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Selling a Newspaper Correspondents Business

It's a misconception that no one is buying newspaper correspondents businesses these days. Savvy entrepreneurs see newspaper correspondents business opportunities as a path to short-term profits and long-term growth. There aren't any guarantees, but if you adhere to fundamental business sale concepts, you can likely get a good price for your business.

Waiting for better economic times to sell your company? That's a common anthem in the small business community.

Yet what many sellers don't appreciate is that a down economy can present the perfect opportunity to sell a newspaper correspondents business.

The Best Person to Sell Your Newspaper Correspondents Business

As the owner, you are both the best and worst person to sell your newspaper correspondents business. Without a doubt, you have the most at stake in the outcome of your sale. That makes you the most passionate advocate for your newspaper correspondents business in the business-for-sale marketplace. The problem is that your passion for your business can also sabotage your sale. Nearly all sellers have an inflated sense of their company's value. So in many cases, the introduction of third-party opinions regarding value and negotiation parameters is a fundamental requirement for a successful newspaper correspondents business sale.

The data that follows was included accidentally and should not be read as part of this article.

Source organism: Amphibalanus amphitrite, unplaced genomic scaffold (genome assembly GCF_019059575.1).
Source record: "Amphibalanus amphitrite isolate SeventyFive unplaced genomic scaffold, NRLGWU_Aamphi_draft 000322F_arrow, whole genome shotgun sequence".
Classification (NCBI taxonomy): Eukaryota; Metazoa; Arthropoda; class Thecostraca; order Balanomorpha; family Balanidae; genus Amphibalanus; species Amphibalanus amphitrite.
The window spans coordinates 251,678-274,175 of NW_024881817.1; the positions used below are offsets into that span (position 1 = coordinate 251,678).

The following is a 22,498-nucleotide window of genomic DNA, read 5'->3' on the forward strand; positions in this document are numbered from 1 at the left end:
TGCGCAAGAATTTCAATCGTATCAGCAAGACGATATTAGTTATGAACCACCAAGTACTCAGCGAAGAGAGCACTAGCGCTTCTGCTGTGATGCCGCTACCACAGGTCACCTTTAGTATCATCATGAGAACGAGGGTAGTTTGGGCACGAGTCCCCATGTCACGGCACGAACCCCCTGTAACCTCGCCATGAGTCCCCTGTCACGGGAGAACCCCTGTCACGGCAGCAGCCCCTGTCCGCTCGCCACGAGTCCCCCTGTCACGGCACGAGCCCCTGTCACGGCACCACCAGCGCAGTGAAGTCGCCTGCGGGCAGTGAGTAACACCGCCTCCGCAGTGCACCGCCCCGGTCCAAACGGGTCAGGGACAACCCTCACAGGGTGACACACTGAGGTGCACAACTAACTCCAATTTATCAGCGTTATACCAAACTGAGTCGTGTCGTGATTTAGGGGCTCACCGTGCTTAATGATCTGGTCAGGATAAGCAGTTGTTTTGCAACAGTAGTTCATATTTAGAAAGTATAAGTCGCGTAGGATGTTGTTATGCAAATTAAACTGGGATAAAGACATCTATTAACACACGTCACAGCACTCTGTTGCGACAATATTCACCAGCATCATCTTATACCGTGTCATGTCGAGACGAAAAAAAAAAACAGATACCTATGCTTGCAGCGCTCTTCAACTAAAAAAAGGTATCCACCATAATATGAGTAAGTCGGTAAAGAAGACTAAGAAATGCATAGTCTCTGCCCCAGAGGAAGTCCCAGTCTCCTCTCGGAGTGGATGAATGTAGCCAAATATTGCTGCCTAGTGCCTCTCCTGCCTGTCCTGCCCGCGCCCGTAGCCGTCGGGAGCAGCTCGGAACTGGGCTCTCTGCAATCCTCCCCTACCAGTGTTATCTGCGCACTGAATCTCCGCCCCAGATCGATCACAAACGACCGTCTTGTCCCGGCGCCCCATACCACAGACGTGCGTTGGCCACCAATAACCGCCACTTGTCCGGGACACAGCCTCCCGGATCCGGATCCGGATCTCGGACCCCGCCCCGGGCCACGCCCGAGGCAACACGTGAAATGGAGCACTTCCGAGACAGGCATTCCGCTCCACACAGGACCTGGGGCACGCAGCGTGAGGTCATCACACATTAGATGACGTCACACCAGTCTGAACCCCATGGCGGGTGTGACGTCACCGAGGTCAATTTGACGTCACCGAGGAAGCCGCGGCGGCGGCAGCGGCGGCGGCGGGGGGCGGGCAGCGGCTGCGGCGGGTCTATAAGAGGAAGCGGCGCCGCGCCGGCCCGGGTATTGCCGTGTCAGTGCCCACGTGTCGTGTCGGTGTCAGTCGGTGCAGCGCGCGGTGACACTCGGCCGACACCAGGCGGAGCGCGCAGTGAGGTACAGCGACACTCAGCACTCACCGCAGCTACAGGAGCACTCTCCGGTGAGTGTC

Average Timeframes

It's rarely possible to sell a newspaper correspondents business in a month or two. Although asking price and other factors contribute to sale time, it's difficult to predict how long your business will be on the market before you locate the right buyer. To adequately prepare your business listing, plan on spending six months to a year prior to listing. Once your business is ready for the marketplace, it could take an additional six months to a year to locate the right buyer.

Buyer Concessions

Sellers aren't the only ones who can make concessions in a business sale. In many instances, sellers can request buyer concessions. Although this scenario frequently plays out around seller financed deals, it's possible to push for a higher sales price or other form of compensation if you agree to mentor the buyer for a specified period of time. Asset exclusions, retained ownership shares and long-term contracts with another of the seller's companies can also be leveraged to extract concessions from buyers.

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